Let us also remember that some of the best and most upright leaders (Mahatma Gandhi, Jayprakash Narayan, Lokmanya Tilak, Baba Sahib Ambedkar), we have witnessed have all been members of political parties. Today, the man credited with bringing about the most progressive changes in Bihar is the state’s Chief Minister Nitish Kumar. The role he is playing for his state is no less historic than Anna’s role. Baba Ramdev himself heads a political party and yet he has been accepted as a leading player in the movement.

                Those of us who claim to draw inspiration from Mahatma Gandhi cannot afford to be so self-righteous and declare ourselves to be the epitomes of purity and exclude even those elected representatives who desire to make common cause with this campaign. The arrogance of “tyag” is no less dangerous and corrosive than the arrogance that comes with money and political power. If the movement is ready to welcome film stars and other celebrities who may well be evading taxes and bypassing laws for personal benefit, why single out elected representatives especially when they come to make common cause with the movement?

                We would do well to remember that people like us are self-appointed representatives of “civil society.” There are times the self appointed representatives are able to give vent to popular sentiment much more effectively than elected representatives. However, at many points such leaders, including the epochal ones like Mahatma Gandhi are ignored or even ridiculed by society. Does it mean at those times they lose the right to raise public issues?

                The ground swell of support for those who are leading the current movement veryably should not undermine the importance of those who actually go to seek the mandate of the voters and are willing to accept rejection. They can even be booted out through elections whereas we self-appointed representatives can’t be voted out at those times when we exceed our brief.

                Elected representatives are an integral and quintessential part of democracy, however flawed it may be. To tar all politicians with a black brush is to declare a war on democracy. There are as many or as few good politicians as there are NGOs or judges. Our democracy is without doubt highly flawed and makes it difficult for honest people to survive in electoral politics. Our politicians are as much victims of the money and muscle power dominated electoral system as they are its beneficiaries. The disdain for politicians can easily translate into disdain for democracy itself. By declaring that politicians cannot even come and express support to the anti-corruption movement from Anna Hazare’s platform because they are tainted, is to treat our elected representatives as untouchables.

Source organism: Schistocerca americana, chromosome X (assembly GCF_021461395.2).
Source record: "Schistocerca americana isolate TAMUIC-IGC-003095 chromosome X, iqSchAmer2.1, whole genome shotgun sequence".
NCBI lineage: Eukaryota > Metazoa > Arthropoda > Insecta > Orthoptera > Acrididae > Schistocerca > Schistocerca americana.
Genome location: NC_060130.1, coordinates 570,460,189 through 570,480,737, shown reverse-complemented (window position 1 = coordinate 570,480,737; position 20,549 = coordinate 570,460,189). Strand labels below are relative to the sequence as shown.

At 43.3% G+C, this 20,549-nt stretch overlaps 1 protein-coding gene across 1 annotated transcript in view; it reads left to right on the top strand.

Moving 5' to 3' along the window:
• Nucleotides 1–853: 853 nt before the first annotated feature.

Corruption is no more confined to politicians and bureaucracy. It has percolated down deep into the very vitals of society. Our panchayats are also hotbeds of corruption. Our citizens—rich and poor alike—have accepted corruption as a way of life. It is our complicity and apathy as citizens that have allowed money and muscle power to hijack the system for their personal profit. We as citizens are complicit in letting thugs come to power. Many of those who are out on the streets shouting against corrupt politicians could well be evading taxes, or violating building and other laws, selling adulterated goods and manipulating the system for personal benefit. Just as that does not undermine their urge for a clean polity, so also politicians currently using corrupt means to win elections could well be like us yearning for a more dignified entry into electoral politics.

                The Lokpal Bill has already invited a good deal of well meaning criticism from those who share Anna’s hatred of corruption but have alternative strategies to suggest. Some of this criticism is as well meaning as Anna’s demands. Merely making the Lokpal a supra government body and giving it full powers to make its own appointments will not ensure that the institution becomes worthy of the trust reposed in it. For example, the power to appoint Supreme Court and High Court judges was taken away from the Government and entrusted to the collegiums of Supreme Court judges. That has not stopped some of the most venal and corrupt in the judiciary from rising to the very top, including the office of the Chief Justice of India.